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review 2013-10-07 00:43
Gorgeous Prose, but Too Rape-y and Old Skool For My Tastes
To Have and To Hold (Wyckerley Trilogy #2) - Patricia Gaffney

This is a beautifully written, terrible, infuriating story. I knew this was a controversial book when I picked it up, but it's also an influential book in the "romance canon," so I wanted to read it. There are a lot of blogs and articles out there hashing out the merits and moral failings of this book in a lot more detail than I have time to match here. The controversy stems from the fact that--(spoiler alert, though I think every reader should be forewarned at least this much, because here there be triggers)--the hero rapes the heroine, in a harrowing, gut churning scene that spans twenty pages.


Then the hero and heroine both undergo dramatic transformations as characters, which are compelling and emotionally satisfying if you are the kind of person who can get past the whole he-raped-her bit. I am not that kind of person.


I loved Patricia Gaffney's prose. I will read more of her--just nothing quite so rapetastic next time.

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review 2013-10-06 19:54
Gender-flipping the "Scarred Hero" Trope
The Lass Wore Black - Karen Ranney

There is much about this book that I really, really liked:

1. The gender-flip of the "scarred hero" trope. Catriona has been scarred/disfigured in a terrible carriage accident and now must learn how to get along without beauty, which had been her defining feature. Physical allure is more important to women then men, beauty more critical to women's identity and social value, so it was a thought-provoking reversal of a fairly standard plot device.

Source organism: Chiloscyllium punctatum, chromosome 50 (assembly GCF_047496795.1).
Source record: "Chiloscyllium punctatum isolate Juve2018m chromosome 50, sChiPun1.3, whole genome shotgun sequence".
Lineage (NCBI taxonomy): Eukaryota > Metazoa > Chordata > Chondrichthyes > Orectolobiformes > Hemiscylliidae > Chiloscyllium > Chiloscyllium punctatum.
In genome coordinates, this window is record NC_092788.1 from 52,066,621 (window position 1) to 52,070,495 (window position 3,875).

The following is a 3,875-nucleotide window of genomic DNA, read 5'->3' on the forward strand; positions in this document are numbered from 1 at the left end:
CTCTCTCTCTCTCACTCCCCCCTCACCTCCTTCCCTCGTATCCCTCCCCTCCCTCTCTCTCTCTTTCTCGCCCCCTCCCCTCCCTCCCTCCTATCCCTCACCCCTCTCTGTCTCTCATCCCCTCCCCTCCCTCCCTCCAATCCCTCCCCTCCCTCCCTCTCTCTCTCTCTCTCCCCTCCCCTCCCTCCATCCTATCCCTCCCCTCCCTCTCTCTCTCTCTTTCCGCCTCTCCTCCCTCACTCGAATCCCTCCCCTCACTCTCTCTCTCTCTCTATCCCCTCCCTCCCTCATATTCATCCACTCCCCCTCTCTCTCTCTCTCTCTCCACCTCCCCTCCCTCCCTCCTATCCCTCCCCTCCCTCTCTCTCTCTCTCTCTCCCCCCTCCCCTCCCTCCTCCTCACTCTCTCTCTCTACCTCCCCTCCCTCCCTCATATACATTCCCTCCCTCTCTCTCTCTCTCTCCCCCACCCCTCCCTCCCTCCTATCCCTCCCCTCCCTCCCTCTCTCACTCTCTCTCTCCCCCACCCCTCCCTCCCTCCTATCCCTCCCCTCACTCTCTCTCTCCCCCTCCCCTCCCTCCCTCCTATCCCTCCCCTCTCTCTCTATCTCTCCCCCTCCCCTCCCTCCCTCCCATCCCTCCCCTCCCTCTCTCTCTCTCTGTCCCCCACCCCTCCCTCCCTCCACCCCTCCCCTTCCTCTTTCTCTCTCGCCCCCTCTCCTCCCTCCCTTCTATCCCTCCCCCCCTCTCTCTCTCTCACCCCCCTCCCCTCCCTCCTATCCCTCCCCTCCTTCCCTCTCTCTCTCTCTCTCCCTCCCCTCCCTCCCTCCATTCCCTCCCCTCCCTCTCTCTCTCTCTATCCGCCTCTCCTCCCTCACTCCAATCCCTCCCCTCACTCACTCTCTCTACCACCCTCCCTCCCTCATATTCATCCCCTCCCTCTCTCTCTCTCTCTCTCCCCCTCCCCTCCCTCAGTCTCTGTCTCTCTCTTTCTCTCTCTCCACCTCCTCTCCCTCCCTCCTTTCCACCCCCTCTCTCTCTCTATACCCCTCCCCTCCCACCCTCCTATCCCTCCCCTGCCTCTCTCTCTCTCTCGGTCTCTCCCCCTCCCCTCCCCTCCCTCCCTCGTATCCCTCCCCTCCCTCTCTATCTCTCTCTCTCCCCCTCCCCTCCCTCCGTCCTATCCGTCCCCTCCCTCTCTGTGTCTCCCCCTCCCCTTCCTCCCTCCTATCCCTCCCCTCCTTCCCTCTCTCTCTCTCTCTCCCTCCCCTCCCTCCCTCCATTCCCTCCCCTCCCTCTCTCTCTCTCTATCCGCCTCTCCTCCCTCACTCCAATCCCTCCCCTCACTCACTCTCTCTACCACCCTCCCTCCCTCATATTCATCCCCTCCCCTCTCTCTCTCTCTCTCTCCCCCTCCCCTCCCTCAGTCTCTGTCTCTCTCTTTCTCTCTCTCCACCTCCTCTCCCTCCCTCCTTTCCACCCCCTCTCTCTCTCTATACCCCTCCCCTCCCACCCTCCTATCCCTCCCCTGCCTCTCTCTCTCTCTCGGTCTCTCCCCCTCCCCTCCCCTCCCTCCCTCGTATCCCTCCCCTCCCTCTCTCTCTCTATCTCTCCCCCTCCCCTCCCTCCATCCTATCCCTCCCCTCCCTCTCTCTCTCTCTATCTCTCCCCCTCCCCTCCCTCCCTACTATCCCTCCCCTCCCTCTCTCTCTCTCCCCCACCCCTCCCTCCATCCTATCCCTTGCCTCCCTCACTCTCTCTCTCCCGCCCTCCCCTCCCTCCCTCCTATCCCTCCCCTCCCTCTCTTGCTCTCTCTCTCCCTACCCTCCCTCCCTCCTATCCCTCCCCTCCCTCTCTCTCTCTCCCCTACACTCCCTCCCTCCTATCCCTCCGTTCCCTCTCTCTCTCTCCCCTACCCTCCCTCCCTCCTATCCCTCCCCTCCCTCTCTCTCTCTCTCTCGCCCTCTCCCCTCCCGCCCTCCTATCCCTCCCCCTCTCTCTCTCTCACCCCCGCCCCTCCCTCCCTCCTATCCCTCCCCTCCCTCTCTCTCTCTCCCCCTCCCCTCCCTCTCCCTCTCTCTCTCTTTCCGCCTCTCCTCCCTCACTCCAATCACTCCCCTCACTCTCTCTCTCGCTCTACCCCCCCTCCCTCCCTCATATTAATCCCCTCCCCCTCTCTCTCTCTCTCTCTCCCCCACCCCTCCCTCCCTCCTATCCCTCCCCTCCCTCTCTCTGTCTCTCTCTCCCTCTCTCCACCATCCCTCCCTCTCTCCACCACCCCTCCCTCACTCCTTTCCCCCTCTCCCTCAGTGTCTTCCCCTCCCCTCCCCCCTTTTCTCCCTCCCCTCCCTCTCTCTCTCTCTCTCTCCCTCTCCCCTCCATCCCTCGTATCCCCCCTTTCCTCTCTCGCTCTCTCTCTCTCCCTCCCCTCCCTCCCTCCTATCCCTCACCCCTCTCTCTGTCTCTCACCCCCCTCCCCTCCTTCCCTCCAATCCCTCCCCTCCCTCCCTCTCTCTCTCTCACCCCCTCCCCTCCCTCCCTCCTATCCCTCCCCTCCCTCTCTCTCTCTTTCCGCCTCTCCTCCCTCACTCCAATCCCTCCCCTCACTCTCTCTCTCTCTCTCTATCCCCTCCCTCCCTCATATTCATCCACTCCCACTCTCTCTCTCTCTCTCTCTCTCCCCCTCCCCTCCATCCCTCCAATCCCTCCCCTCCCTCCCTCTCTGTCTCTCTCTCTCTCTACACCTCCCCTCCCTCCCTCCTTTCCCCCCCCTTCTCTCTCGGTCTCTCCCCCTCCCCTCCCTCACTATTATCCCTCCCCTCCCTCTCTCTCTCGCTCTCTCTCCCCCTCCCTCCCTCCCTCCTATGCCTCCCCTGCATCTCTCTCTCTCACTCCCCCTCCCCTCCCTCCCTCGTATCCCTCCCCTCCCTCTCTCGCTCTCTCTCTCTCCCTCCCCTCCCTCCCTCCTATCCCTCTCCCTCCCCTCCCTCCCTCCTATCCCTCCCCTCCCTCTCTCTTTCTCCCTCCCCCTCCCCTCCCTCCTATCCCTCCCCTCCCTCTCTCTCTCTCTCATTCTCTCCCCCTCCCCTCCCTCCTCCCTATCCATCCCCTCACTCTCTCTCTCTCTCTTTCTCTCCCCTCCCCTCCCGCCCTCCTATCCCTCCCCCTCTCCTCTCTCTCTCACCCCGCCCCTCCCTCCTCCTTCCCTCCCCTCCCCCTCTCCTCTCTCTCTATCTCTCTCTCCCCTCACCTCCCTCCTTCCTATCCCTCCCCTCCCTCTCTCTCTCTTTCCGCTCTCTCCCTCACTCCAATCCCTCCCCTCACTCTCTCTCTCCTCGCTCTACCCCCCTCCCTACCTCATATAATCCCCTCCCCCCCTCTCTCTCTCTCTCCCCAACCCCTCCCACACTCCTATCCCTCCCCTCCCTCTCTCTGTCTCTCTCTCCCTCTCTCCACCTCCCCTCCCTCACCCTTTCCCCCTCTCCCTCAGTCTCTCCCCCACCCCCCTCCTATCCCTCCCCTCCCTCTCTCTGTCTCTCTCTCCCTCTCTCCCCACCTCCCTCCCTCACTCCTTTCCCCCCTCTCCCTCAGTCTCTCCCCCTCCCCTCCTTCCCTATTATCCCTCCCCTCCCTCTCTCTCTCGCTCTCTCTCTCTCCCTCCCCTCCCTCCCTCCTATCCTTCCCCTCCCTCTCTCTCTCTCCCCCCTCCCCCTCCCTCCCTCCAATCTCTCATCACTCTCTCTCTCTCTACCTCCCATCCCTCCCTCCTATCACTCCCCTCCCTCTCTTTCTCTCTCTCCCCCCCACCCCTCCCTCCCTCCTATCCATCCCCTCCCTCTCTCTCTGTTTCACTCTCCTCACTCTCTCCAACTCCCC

2. Catriona was not a virgin. More than the loss of her beauty, she mourned the loss of passion and feared no man would ever want to be intimate with her. I found it refreshing that she recognized that she'd been bad by society's standards, but knew that if she'd followed the rules, she would never have known sexual fulfillment. A sexually-liberated heroine is a rare treat in historical romance.

3. A really, chillingly evil villain. I'm not usually a fan of murder-mystery subplots in romance novels, but this wasn't a mystery: the reader knows from the start who the bad guy is, and the scenes written from his perspective are gut-churningly dark.

4. Secondary characters, like Mark's grandfather and his housekeeper, were really unique and interesting. Often characters like these fade into the background; I appreciate that here, even minor characters were vividly drawn.


Other things about this book I didn't enjoy so much:

1. The pacing of the plot and flow of the dialogue was choppy/uneven. Parts of this book dragged, and parts went so fast they were hard to follow. A few times I had to re-read a few pages because I lost the flow of the narrative. Sometimes dialogue didn't make sense. This story is unique enough that I think if someone else had written it, I'd give it five stars, but I found Ms. Ranney's narrative style clunky and unwieldy.

2. Neither hero nor heroine were very likeable. Mark is busy, self-righteous, judgmental, and kind of self-absorbed. At the start of the novel, he is betrothed to another young woman, Anne. Though he has not formally declared his intention to marry her, he knows his behavior, public and private, has given the impression that they have an understanding. When he begins to fall for Catriona, he blows off the blameless Anne with a brutal lack of delicacy, tact, or remorse.